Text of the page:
October "Foreign Affairs":
"The successful business man became the representative
type of civilization. He subdued all the complex ot social
institutions to his purposes. Finance, coal, oil, steel became
empires of -which the sovereignty was unchallenged as that
of Macedon or Rome."
This distortion of values was peculiarly the disease of
Americans. We-scoffed at excellence in the arts and prof es
sions. Education was chained to the chariot of commerce.
" Religion was made innocuous through the bounty of the
wealthy. The administration of government was dominated
by the idea of fostering business. The motive of acquisitive
ness here energized the whole people, and resulted in exploi
tation of domestic resources both natural and human.
The problem of the day therefore is not one merely to
restore a condition which, existed in 1929, but to stabilize a
: condition of wholesome well-being of the whole population,
. in which there may be a healthy balance of, material pros
' perity, intellectual interests and moral idealism. This, it may
; be said in passing, is not a mere matter of politics, of voting
, for one group or another. It is part of the "Zeitgeist", the
- spirit of the age, which is determined by all the mingled
forces which go to make up the general culture of an epoch.
. A Sober Question
HARD TIMES have made the people irritated. They voice
their discontent on any and all occasions. In recent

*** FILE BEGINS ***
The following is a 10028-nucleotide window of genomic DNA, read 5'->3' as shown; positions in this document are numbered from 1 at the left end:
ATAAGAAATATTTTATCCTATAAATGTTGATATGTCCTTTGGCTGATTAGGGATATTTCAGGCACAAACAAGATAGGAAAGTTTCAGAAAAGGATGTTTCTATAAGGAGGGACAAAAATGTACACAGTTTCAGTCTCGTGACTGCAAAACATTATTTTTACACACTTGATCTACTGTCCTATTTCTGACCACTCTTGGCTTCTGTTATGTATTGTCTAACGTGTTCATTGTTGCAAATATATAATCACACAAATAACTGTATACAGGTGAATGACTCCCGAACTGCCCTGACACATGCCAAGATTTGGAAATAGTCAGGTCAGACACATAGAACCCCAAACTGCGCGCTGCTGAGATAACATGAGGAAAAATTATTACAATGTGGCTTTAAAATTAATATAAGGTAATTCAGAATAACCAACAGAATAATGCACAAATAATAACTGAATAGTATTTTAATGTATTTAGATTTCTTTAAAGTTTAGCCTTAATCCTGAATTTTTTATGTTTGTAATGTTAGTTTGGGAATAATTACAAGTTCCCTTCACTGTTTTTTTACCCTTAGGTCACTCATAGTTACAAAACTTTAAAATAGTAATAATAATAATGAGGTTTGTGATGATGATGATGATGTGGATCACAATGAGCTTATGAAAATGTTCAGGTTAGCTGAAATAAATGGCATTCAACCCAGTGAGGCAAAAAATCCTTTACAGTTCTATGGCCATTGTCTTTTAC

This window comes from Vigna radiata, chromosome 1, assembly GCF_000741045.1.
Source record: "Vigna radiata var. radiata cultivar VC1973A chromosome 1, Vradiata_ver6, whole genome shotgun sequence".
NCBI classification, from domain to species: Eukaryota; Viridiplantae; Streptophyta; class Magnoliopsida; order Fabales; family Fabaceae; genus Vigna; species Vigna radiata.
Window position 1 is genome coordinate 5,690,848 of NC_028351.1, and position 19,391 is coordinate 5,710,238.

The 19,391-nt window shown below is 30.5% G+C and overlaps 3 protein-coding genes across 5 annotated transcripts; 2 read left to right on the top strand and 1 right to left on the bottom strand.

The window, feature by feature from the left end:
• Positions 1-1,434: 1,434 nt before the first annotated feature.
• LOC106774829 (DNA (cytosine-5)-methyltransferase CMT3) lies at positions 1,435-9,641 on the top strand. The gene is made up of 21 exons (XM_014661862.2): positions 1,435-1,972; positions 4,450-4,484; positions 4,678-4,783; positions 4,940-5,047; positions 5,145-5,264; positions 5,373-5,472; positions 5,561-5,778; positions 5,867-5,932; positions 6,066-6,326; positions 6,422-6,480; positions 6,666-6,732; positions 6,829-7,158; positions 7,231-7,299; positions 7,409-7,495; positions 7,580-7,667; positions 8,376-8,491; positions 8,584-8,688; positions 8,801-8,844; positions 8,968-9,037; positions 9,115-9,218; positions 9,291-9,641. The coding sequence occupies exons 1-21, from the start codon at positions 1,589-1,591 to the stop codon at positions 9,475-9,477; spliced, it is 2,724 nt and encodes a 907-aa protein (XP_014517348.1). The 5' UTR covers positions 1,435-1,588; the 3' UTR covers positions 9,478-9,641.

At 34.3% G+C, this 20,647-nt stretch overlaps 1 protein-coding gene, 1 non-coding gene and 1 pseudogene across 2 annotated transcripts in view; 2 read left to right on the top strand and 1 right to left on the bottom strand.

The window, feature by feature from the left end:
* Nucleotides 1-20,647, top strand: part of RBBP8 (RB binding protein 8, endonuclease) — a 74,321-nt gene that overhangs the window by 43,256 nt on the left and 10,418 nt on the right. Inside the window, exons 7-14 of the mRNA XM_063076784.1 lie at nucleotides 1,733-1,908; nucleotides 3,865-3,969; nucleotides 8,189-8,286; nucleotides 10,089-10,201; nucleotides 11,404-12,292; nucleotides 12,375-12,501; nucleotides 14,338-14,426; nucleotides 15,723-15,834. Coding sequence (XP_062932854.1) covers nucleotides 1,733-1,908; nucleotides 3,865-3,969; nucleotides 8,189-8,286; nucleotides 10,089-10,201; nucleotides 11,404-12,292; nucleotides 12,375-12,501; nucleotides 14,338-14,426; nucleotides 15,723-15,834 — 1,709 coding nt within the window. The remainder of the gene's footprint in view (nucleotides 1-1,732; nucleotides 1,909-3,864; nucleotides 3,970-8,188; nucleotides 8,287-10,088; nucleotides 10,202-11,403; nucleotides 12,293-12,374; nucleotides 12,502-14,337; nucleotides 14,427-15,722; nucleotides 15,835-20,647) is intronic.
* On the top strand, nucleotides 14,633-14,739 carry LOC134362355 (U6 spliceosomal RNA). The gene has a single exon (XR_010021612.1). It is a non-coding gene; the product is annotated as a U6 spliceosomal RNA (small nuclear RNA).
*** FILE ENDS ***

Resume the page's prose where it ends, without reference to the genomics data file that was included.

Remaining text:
elections they have .vented their feelings by swatting the
"ins". There is danger that they will similarly express them
. selves against President Hoover.
Suppose Gov: Roosevelt is chosen president. Between No-
. vember and March there will be a period of grave uncertainty.
congress would be called in extra session after March 4th.
It will immediately become a forum of discontent in which
" radical and unsound measures of the most extreme kind will
. " be launched. With such men as Huey Long, Burton Wheeler,
- C. C. Dill posing as spokesmen of the administration legisla
tion almost of revolutionary character may be aeitated.
When a patient is convalescing it is a poor time to change
medicine and to change doctors. Assuredly American business
1 . is in no shape to suffer experimental major operations of the
kind that Huey Long will propose. Recent recessions in busi
ness give support to the thought that it is fear of Roosevelt
success which is causing nresent unsettlement.
We do not believe that Roosevelt haa anv rlpsir tn im'nro
KliaivtAflii - . - ii a a 1 -.. .
x vuaiucao icwvexry, iaai ne nas even any genuine Hostility to
1 business as typified by Wall Street; but that the fear and
S "inUnt Aft trt UrKof Vila v1iaiaa !.!- vi
w w w siali uuiiL.ir m. s "- i .mi i i sirs i r u iu 1 1 bt
that he may not have stamina enough tn restrain. tVto radical
-agitators of his own party may do as much damage as posi-
wuuu uu me president's part.
Voters should consider the matter in ti KDrno Tim
have been and are hard. Will the nation fight its way to re
covery more quickly under the definite and ennsprvftti twi
nes- of Pres. Hoover; or under the indefinite and uncertain
program wnicn Kooseveit may propose! That is the real
issue me voters nave to iace in JNovember. f
uk &80z&& xi-wXii i.14Xw'v
... Of Old Salem
Town Talks from The State,